Facebook’s move into 360° video continues, this time by making the technology it has been working on open source via GitHub. It’s an interesting development, and follows the company’s approach to their data centre hardware and even the code that is used to build Facebook itself. It also offers an insight into what sort of computing power is going to be needed to be able to deal with 360° content as acquisition methods become more widespread.
The material on GitHub is laid out rather like an IKEA instruction manual, with separate repos for the control and render software and even .STEP files for 3D CAD packages. So while it’s definitely now possible to build one yourself, it’s actually of more interest as a way to see how Facebook’s engineering team tackled the problem of acquisition fpr 360 video. They do make use of off-the-shelf internals but there are still lots of specially fabricated parts that you can’t just go to B&Q/Home Depot and buy.
There are several different components to the capture system. The camera array itself is made up of 17 Point Grey Grasshopper cameras that offer nine stops of dynamic range at ISO 600, capturing a 2048×2048 image from a 1” sensor using a global shutter set to 30fps. They are pre-focussed during the build of the camera and should be arranged in serial number order on the machined aluminium baseplate.
14 cameras face outwards, mounted with wideangle C-mount Fujinon lenses. These are combined with two downward-facing and one-upward facing fisheyes for maximum coverage. Facebook suggest a 5′ minimum distance from your subject and recommend it’s mounted on a sturdy stand at around head height (between 4’10” and 6’2″ from the ground).
All 17 cameras connect to an external breakout box via USB 3 and then into computer via a PCIe x8 card – necessary to shift the 17Gbps of data that the array generates. Canon, it really might be time to update the C100 Mk II with higher bitrates. Just a thought.
The data stream is routed into a dedicated lunchbox ‘camputer’ (see what they did there) based on the Apollo A1. It runs Linux and Facebook stitching software and although it’s not frighteningly exotic it does have eight CPU cores and 64GB of memory. There’s no dedicated graphics processor in the spec so the heavy lifting of the stitch is all being done by a mainstream high-end consumer Intel CPU chip.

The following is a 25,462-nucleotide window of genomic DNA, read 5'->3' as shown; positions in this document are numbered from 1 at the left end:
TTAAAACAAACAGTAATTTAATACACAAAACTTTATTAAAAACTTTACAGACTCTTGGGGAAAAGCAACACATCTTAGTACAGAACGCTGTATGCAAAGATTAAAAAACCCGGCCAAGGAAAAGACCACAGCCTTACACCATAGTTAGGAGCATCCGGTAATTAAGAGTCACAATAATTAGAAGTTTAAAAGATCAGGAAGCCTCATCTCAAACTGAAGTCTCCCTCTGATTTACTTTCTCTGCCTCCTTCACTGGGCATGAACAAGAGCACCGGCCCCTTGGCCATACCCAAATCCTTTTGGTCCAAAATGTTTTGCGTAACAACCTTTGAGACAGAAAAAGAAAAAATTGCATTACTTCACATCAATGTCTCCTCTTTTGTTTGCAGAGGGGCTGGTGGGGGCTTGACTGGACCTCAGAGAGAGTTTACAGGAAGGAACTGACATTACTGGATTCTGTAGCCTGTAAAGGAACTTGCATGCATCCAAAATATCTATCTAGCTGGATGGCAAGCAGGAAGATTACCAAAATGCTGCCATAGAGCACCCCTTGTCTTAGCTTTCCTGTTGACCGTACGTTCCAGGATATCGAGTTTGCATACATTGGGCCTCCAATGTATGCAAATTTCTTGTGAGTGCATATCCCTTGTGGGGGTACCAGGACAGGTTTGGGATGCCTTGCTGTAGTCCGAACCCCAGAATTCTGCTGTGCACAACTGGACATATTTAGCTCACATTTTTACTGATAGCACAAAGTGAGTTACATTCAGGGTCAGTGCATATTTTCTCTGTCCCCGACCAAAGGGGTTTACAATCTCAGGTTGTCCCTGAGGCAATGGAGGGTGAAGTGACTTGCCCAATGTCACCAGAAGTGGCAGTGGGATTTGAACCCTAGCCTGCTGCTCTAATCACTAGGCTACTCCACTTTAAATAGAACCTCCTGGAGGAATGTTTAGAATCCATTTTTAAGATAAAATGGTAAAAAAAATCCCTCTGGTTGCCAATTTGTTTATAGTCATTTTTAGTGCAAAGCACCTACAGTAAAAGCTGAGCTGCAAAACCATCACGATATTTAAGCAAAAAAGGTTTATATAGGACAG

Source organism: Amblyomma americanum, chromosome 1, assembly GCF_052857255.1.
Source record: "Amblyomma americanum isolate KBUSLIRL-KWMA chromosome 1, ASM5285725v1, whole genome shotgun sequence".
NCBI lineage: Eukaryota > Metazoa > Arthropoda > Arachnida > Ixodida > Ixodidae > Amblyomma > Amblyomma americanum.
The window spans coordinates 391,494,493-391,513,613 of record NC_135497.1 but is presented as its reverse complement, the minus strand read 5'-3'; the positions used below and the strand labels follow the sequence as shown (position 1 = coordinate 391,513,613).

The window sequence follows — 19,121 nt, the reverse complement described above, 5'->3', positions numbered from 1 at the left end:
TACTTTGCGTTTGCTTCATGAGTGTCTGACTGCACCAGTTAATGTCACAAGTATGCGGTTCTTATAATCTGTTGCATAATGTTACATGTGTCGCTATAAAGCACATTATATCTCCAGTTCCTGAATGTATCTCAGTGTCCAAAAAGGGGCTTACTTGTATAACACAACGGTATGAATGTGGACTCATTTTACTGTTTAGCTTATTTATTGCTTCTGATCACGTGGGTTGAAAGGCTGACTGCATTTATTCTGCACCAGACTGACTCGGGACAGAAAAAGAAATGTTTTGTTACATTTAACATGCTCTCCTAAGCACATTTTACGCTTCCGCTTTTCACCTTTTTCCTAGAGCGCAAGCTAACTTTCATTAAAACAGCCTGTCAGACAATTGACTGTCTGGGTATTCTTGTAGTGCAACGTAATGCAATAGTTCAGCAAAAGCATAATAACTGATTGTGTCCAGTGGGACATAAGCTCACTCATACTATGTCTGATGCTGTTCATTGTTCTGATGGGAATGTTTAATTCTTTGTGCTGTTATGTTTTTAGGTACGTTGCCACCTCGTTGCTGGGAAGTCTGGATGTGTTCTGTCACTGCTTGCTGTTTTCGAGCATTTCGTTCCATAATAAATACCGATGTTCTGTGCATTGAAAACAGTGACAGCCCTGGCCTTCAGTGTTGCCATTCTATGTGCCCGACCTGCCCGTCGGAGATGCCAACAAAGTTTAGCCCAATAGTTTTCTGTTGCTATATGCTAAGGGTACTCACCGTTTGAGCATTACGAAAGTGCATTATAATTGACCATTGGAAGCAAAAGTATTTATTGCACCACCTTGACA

The camputer doesn’t have a lot on onboard storage (a 128GB SSD) so footage is recorded to a dedicated 8TB RAID, which is enough space to capture an hour of material (it’s having to deal with feeds from 17 cameras). I can’t see what RAID mode is recommended, but assuming it’s a sensible RAID 5 for redundancy and speed that should result in around 6TB of usable space. So (maths!) you’re looking at around 100GB/min for storing the raw footage.
Back to the camputer, and the Facebook capture software has a web interface and offers a preview from up to four cameras so you can get your scene framed up. The instructional PDF suggests you might want to either hide the ugly boxes (computer, break-out box and RAID, do keep up) behind something in the scene, or place everything at the base of the camera and remove them in post. Oh, and you’ll also need mains power for everything.
Once you’ve captured the raw footage, another piece of software will ‘process’ your ‘dataset’ and produce a final spherical render – the default resolution is 6K but with 3K, 4K and 8K options as well. Somewhat ominously there don’t seem to be any guide render times. I suspect you might want to set up somewhere near a sofa (or a cofee machine) before pressing Go.
So it’s not quite run-and-gun ready yet but the hardware isn’t as exotic as I’d been expecting – in particular the computing power necessary to control and render the cameras is even a couple of years old at this point, so hardly cutting edge. Although rendering out the final image could, I suspect, happily take as many CPU cores as you can afford to throw at it.
Now, you could in theory build one of these in your shed, but unless you’ve got access to a CNC milling machine, a supply of aluminium, and around $30k it’s a bit unlikely. Still, the ingenuity of the internet knows no bounds, and I for one am looking forward to seeing if anyone actually manages to make use of the instructions to make their own Facebook Surround 360 camera. Let us know if that’s you!